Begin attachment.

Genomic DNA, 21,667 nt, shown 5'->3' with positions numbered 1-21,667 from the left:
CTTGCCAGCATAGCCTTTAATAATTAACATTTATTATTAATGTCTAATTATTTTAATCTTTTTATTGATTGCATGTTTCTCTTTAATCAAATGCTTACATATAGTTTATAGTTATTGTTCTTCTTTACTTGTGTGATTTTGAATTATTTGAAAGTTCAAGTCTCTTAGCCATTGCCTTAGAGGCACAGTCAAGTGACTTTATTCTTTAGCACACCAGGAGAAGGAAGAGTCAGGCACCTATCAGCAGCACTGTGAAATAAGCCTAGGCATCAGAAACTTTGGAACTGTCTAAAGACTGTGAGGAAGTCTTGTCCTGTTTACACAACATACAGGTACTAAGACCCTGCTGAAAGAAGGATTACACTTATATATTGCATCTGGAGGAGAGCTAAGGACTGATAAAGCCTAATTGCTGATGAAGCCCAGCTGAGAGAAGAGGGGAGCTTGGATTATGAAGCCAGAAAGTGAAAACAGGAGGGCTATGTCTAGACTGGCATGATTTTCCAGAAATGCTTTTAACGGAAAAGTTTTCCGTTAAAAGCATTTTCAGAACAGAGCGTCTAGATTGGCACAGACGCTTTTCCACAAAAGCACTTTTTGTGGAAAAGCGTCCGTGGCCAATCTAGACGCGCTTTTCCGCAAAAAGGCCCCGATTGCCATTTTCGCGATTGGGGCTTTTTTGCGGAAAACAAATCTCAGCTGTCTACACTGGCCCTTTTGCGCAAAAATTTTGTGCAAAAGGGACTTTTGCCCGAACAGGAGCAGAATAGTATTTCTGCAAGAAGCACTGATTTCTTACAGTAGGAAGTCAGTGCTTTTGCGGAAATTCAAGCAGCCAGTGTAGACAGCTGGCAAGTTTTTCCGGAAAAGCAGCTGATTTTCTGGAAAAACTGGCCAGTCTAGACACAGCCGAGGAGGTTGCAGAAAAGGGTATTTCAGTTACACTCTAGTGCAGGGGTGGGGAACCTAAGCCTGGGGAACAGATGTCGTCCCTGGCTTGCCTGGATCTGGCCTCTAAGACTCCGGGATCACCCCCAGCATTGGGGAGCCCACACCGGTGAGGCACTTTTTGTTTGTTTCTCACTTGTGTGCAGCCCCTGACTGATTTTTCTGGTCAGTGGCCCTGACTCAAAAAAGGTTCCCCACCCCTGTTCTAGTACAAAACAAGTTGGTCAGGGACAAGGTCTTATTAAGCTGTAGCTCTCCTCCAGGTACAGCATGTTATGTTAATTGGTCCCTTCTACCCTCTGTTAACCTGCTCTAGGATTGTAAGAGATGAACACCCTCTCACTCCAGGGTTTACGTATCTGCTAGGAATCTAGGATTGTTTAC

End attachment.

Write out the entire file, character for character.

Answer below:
Genomic DNA, 21,667 nt, shown 5'->3' with positions numbered 1-21,667 from the left:
CTTGCCAGCATAGCCTTTAATAATTAACATTTATTATTAATGTCTAATTATTTTAATCTTTTTATTGATTGCATGTTTCTCTTTAATCAAATGCTTACATATAGTTTATAGTTATTGTTCTTCTTTACTTGTGTGATTTTGAATTATTTGAAAGTTCAAGTCTCTTAGCCATTGCCTTAGAGGCACAGTCAAGTGACTTTATTCTTTAGCACACCAGGAGAAGGAAGAGTCAGGCACCTATCAGCAGCACTGTGAAATAAGCCTAGGCATCAGAAACTTTGGAACTGTCTAAAGACTGTGAGGAAGTCTTGTCCTGTTTACACAACATACAGGTACTAAGACCCTGCTGAAAGAAGGATTACACTTATATATTGCATCTGGAGGAGAGCTAAGGACTGATAAAGCCTAATTGCTGATGAAGCCCAGCTGAGAGAAGAGGGGAGCTTGGATTATGAAGCCAGAAAGTGAAAACAGGAGGGCTATGTCTAGACTGGCATGATTTTCCAGAAATGCTTTTAACGGAAAAGTTTTCCGTTAAAAGCATTTTCAGAACAGAGCGTCTAGATTGGCACAGACGCTTTTCCACAAAAGCACTTTTTGTGGAAAAGCGTCCGTGGCCAATCTAGACGCGCTTTTCCGCAAAAAGGCCCCGATTGCCATTTTCGCGATTGGGGCTTTTTTGCGGAAAACAAATCTCAGCTGTCTACACTGGCCCTTTTGCGCAAAAATTTTGTGCAAAAGGGACTTTTGCCCGAACAGGAGCAGAATAGTATTTCTGCAAGAAGCACTGATTTCTTACAGTAGGAAGTCAGTGCTTTTGCGGAAATTCAAGCAGCCAGTGTAGACAGCTGGCAAGTTTTTCCGGAAAAGCAGCTGATTTTCTGGAAAAACTGGCCAGTCTAGACACAGCCGAGGAGGTTGCAGAAAAGGGTATTTCAGTTACACTCTAGTGCAGGGGTGGGGAACCTAAGCCTGGGGAACAGATGTCGTCCCTGGCTTGCCTGGATCTGGCCTCTAAGACTCCGGGATCACCCCCAGCATTGGGGAGCCCACACCGGTGAGGCACTTTTTGTTTGTTTCTCACTTGTGTGCAGCCCCTGACTGATTTTTCTGGTCAGTGGCCCTGACTCAAAAAAGGTTCCCCACCCCTGTTCTAGTACAAAACAAGTTGGTCAGGGACAAGGTCTTATTAAGCTGTAGCTCTCCTCCAGGTACAGCATGTTATGTTAATTGGTCCCTTCTACCCTCTGTTAACCTGCTCTAGGATTGTAAGAGATGAACACCCTCTCACTCCAGGGTTTACGTATCTGCTAGGAATCTAGGATTGTTTAC